Related articles

Canada ties for last among developed countries when it comes to child supports
December 10, 2008
Canadian Press

TORONTO — Canada fails to meet nine of out 10 proposed standards aimed at ensuring children get the best start in life through education and support programs, tying for last place among affluent countries, an analysis released Wednesday by UNICEF concludes.

The UNICEF benchmarks are crucial for children in their formative years, says the United Nations organization.

“We over-invest in remedial action down the line when kids reach their teen years and under-invest in the early years when their behaviour, their comportment, their learning can really be set for the rest of their lives,” said Nigel Fisher, head of UNICEF Canada.

The benchmarks, which UNICEF calls practical and reachable, include providing a year of parental leave at 50 per cent or more of salary and spending one per cent of gross domestic product on childhood services.

Sweden was the only country to meet all 10 standards and Iceland met nine among the 24 members of the Organization for Economic Co-operation and Development. Slovenia, which scored six out of 10, was the only non-OECD country assessed.

At the bottom, Canada and Ireland were found to reach only one benchmark: half of staff in accredited early-education services have proper post-secondary qualifications. The United States met three.

Martha Friendly, director of the Toronto-based Childcare Resource and Research Unit, said Canada’s poor showing came as no surprise.

“The child-care transition . . . is being facilitated by public policies in most countries,” Friendly said.

“In Canada, this has been left to be a private family responsibility. We have very weak public policy and that would be at the national level and at the level of most of the provinces.”

Friendly said the federal government needs to send an “emergency signal” showing it considers the issue important by making commitments in its budget next month.

The UNICEF report argues that many OECD countries need to almost double current levels of expenditure on early childhood services to meet minimum acceptable standards.

Canada, for example, spends roughly 0.2 per cent of its GDP on child supports, Fisher said.

The report notes that most children in the developed world are spending their earliest years in some form of care outside the home.

About 80 per cent of children aged three to six are in some form of early childhood education and care outside the home.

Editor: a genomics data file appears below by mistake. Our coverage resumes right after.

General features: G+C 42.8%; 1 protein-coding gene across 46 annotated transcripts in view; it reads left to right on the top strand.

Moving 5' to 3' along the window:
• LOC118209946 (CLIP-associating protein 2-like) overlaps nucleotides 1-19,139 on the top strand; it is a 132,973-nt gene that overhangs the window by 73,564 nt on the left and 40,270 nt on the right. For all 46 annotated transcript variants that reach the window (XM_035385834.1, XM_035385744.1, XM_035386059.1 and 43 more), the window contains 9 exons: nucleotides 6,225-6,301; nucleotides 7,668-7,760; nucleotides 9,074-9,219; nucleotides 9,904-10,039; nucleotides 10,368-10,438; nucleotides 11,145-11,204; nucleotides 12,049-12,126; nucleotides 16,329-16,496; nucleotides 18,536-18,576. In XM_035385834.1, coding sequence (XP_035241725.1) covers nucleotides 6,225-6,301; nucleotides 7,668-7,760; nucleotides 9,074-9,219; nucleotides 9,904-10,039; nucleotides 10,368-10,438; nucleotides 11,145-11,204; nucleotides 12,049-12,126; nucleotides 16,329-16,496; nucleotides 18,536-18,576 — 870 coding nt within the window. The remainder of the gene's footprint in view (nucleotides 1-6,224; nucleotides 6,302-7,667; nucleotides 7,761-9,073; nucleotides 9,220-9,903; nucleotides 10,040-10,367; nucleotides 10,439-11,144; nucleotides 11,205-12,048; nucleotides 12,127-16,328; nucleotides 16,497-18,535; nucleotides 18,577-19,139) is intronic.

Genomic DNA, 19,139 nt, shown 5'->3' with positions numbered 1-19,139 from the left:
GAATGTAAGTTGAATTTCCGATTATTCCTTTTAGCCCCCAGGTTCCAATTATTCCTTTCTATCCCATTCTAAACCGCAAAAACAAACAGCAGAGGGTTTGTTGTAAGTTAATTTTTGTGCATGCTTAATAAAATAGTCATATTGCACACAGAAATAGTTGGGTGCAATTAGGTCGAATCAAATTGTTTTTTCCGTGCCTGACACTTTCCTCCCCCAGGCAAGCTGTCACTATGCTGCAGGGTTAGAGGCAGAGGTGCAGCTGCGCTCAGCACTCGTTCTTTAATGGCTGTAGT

About one in four under the age of three are also cared for outside the home – with the proportion rising to one in two in some countries.

“What we are now witnessing across the industrialized world can fairly be described as a revolution in how the majority of young children are being brought up,” the report states.

“To the extent that this change is unplanned and unmonitored, it could also be described as a high-stakes gamble with today’s children and tomorrow’s world.”

The report emphasizes advances in recent years in scientific research show the long-term importance of giving kids a good educational and emotional start in life – something especially key for marginalized or otherwise disadvantaged children.

The report can be found at

UNICEF proposed benchmarks and rankings for early child care

UNICEF has issued a report ranking 25 countries against 10 proposed benchmarks when it comes to early childhood services.

Among proposed minimum standards:

  • Entitlement to paid parental leave of at least one year at 50 per cent of salary
  • A national plan with priority for disadvantaged children
  • Subsidized and regulated child care for 25 per cent of children under three
  • Subsidized and regulated child care for 80 per cent of children aged four
  • Accredited training for 80 per cent of child-care staff
  • Staff-to-children ratio of 1:15 in groups of under 25
  • Public funding for children under six of one per cent of GDP

Top five and bottom five affluent countries in terms of meeting early child-support standards:

  • Sweden: 10
  • Iceland: 9
  • Denmark: 8
  • Finland: 8
  • France: 8
  • Switzerland: 3
  • United States: 3
  • Australia: 2
  • Canada: 1
  • Ireland: 1



The real child-care challenge
Winnipeg Free Press
14 Dec 2008
By: Susan Prentice, associate professor of sociology at the University of Manitoba

A newly released report from UNICEF provides important information for Manitobans and should prompt immediate action.

The study, The Child Care Transition, finds that children of the world’s most affluent countries spend a large part of their early childhood in some form of child care — but the child care they are in does not always meet best practices. Nevertheless, child care is a fact of life for most children. “Preschool enrolments,” says the U.S. National Research Council, “are large, growing, and here to stay.”

Some commentators worry about this new reality, but for the wrong reasons. Rebecca Walberg recently argued against daycare, critiquing Quebec’s generous innovations (For the Sake of the Children, Winnipeg Free Press Dec. 7). She and others who oppose universal child care and education are in the minority and are missing the real focus